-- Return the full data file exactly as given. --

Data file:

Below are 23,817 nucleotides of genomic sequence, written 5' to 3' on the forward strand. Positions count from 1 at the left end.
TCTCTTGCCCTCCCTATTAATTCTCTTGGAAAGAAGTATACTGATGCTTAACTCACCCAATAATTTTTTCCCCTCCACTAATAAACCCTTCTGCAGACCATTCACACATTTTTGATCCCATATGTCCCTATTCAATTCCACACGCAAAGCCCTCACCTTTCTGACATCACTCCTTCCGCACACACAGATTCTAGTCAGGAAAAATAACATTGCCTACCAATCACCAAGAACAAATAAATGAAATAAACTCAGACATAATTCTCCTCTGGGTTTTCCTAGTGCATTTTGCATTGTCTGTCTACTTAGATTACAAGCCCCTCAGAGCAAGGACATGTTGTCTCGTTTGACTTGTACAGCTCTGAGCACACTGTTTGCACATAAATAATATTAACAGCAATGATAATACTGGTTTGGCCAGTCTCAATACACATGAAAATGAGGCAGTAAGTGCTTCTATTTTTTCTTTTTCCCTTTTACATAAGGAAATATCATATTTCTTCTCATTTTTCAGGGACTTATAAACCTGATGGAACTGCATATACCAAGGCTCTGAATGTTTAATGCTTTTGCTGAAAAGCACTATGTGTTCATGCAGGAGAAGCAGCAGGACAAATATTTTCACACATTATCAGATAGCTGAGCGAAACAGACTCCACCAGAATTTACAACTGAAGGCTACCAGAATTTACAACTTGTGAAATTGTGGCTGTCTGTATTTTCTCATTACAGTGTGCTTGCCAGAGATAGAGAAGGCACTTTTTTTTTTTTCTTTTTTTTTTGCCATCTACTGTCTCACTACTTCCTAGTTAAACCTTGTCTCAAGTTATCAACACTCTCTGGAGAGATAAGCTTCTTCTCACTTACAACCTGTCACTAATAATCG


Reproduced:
Below are 23,817 nucleotides of genomic sequence, written 5' to 3' on the forward strand. Positions count from 1 at the left end.
TCTCTTGCCCTCCCTATTAATTCTCTTGGAAAGAAGTATACTGATGCTTAACTCACCCAATAATTTTTTCCCCTCCACTAATAAACCCTTCTGCAGACCATTCACACATTTTTGATCCCATATGTCCCTATTCAATTCCACACGCAAAGCCCTCACCTTTCTGACATCACTCCTTCCGCACACACAGATTCTAGTCAGGAAAAATAACATTGCCTACCAATCACCAAGAACAAATAAATGAAATAAACTCAGACATAATTCTCCTCTGGGTTTTCCTAGTGCATTTTGCATTGTCTGTCTACTTAGATTACAAGCCCCTCAGAGCAAGGACATGTTGTCTCGTTTGACTTGTACAGCTCTGAGCACACTGTTTGCACATAAATAATATTAACAGCAATGATAATACTGGTTTGGCCAGTCTCAATACACATGAAAATGAGGCAGTAAGTGCTTCTATTTTTTCTTTTTCCCTTTTACATAAGGAAATATCATATTTCTTCTCATTTTTCAGGGACTTATAAACCTGATGGAACTGCATATACCAAGGCTCTGAATGTTTAATGCTTTTGCTGAAAAGCACTATGTGTTCATGCAGGAGAAGCAGCAGGACAAATATTTTCACACATTATCAGATAGCTGAGCGAAACAGACTCCACCAGAATTTACAACTGAAGGCTACCAGAATTTACAACTTGTGAAATTGTGGCTGTCTGTATTTTCTCATTACAGTGTGCTTGCCAGAGATAGAGAAGGCACTTTTTTTTTTTTCTTTTTTTTTTGCCATCTACTGTCTCACTACTTCCTAGTTAAACCTTGTCTCAAGTTATCAACACTCTCTGGAGAGATAAGCTTCTTCTCACTTACAACCTGTCACTAATAATCG